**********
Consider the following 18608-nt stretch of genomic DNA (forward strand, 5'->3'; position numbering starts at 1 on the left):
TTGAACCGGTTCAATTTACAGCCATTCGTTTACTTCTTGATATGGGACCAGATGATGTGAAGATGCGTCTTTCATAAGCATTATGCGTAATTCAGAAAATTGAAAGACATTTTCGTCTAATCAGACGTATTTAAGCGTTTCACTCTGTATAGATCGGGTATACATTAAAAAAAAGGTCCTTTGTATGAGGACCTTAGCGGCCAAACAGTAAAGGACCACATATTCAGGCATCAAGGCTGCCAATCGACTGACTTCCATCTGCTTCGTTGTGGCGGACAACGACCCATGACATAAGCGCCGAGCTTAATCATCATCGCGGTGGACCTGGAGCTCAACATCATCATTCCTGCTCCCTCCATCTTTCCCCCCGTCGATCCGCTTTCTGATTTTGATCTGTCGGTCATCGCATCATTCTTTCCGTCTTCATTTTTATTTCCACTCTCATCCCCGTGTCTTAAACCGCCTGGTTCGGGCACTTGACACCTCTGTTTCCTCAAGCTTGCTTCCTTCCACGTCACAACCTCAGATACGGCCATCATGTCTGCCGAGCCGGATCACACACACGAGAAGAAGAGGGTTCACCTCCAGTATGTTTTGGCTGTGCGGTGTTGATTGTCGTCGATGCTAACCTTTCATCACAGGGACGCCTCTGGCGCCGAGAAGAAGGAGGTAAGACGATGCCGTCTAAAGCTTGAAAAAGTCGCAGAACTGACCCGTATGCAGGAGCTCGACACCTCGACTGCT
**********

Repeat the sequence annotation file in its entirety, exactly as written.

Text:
Consider the following 18608-nt stretch of genomic DNA (forward strand, 5'->3'; position numbering starts at 1 on the left):
TTGAACCGGTTCAATTTACAGCCATTCGTTTACTTCTTGATATGGGACCAGATGATGTGAAGATGCGTCTTTCATAAGCATTATGCGTAATTCAGAAAATTGAAAGACATTTTCGTCTAATCAGACGTATTTAAGCGTTTCACTCTGTATAGATCGGGTATACATTAAAAAAAAGGTCCTTTGTATGAGGACCTTAGCGGCCAAACAGTAAAGGACCACATATTCAGGCATCAAGGCTGCCAATCGACTGACTTCCATCTGCTTCGTTGTGGCGGACAACGACCCATGACATAAGCGCCGAGCTTAATCATCATCGCGGTGGACCTGGAGCTCAACATCATCATTCCTGCTCCCTCCATCTTTCCCCCCGTCGATCCGCTTTCTGATTTTGATCTGTCGGTCATCGCATCATTCTTTCCGTCTTCATTTTTATTTCCACTCTCATCCCCGTGTCTTAAACCGCCTGGTTCGGGCACTTGACACCTCTGTTTCCTCAAGCTTGCTTCCTTCCACGTCACAACCTCAGATACGGCCATCATGTCTGCCGAGCCGGATCACACACACGAGAAGAAGAGGGTTCACCTCCAGTATGTTTTGGCTGTGCGGTGTTGATTGTCGTCGATGCTAACCTTTCATCACAGGGACGCCTCTGGCGCCGAGAAGAAGGAGGTAAGACGATGCCGTCTAAAGCTTGAAAAAGTCGCAGAACTGACCCGTATGCAGGAGCTCGACACCTCGACTGCT